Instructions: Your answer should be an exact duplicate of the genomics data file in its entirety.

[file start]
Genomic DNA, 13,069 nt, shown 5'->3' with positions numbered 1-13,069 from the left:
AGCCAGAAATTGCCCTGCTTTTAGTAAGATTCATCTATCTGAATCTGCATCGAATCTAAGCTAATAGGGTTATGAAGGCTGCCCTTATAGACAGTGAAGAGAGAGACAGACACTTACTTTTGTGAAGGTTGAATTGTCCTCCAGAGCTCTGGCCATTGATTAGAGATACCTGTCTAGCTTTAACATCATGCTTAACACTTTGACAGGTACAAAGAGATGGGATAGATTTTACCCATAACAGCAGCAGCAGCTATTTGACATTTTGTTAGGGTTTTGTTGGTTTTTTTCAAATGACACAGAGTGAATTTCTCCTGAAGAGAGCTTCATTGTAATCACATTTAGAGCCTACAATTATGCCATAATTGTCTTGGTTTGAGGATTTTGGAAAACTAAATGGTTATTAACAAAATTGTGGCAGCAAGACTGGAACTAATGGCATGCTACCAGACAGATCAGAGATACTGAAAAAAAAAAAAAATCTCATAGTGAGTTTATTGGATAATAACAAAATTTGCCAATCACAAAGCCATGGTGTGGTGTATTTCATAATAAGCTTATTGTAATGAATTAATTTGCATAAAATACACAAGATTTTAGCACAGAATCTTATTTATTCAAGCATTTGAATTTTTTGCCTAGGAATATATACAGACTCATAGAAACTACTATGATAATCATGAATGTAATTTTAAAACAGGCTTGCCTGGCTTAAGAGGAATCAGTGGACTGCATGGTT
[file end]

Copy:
Genomic DNA, 13,069 nt, shown 5'->3' with positions numbered 1-13,069 from the left:
AGCCAGAAATTGCCCTGCTTTTAGTAAGATTCATCTATCTGAATCTGCATCGAATCTAAGCTAATAGGGTTATGAAGGCTGCCCTTATAGACAGTGAAGAGAGAGACAGACACTTACTTTTGTGAAGGTTGAATTGTCCTCCAGAGCTCTGGCCATTGATTAGAGATACCTGTCTAGCTTTAACATCATGCTTAACACTTTGACAGGTACAAAGAGATGGGATAGATTTTACCCATAACAGCAGCAGCAGCTATTTGACATTTTGTTAGGGTTTTGTTGGTTTTTTTCAAATGACACAGAGTGAATTTCTCCTGAAGAGAGCTTCATTGTAATCACATTTAGAGCCTACAATTATGCCATAATTGTCTTGGTTTGAGGATTTTGGAAAACTAAATGGTTATTAACAAAATTGTGGCAGCAAGACTGGAACTAATGGCATGCTACCAGACAGATCAGAGATACTGAAAAAAAAAAAAAATCTCATAGTGAGTTTATTGGATAATAACAAAATTTGCCAATCACAAAGCCATGGTGTGGTGTATTTCATAATAAGCTTATTGTAATGAATTAATTTGCATAAAATACACAAGATTTTAGCACAGAATCTTATTTATTCAAGCATTTGAATTTTTTGCCTAGGAATATATACAGACTCATAGAAACTACTATGATAATCATGAATGTAATTTTAAAACAGGCTTGCCTGGCTTAAGAGGAATCAGTGGACTGCATGGTT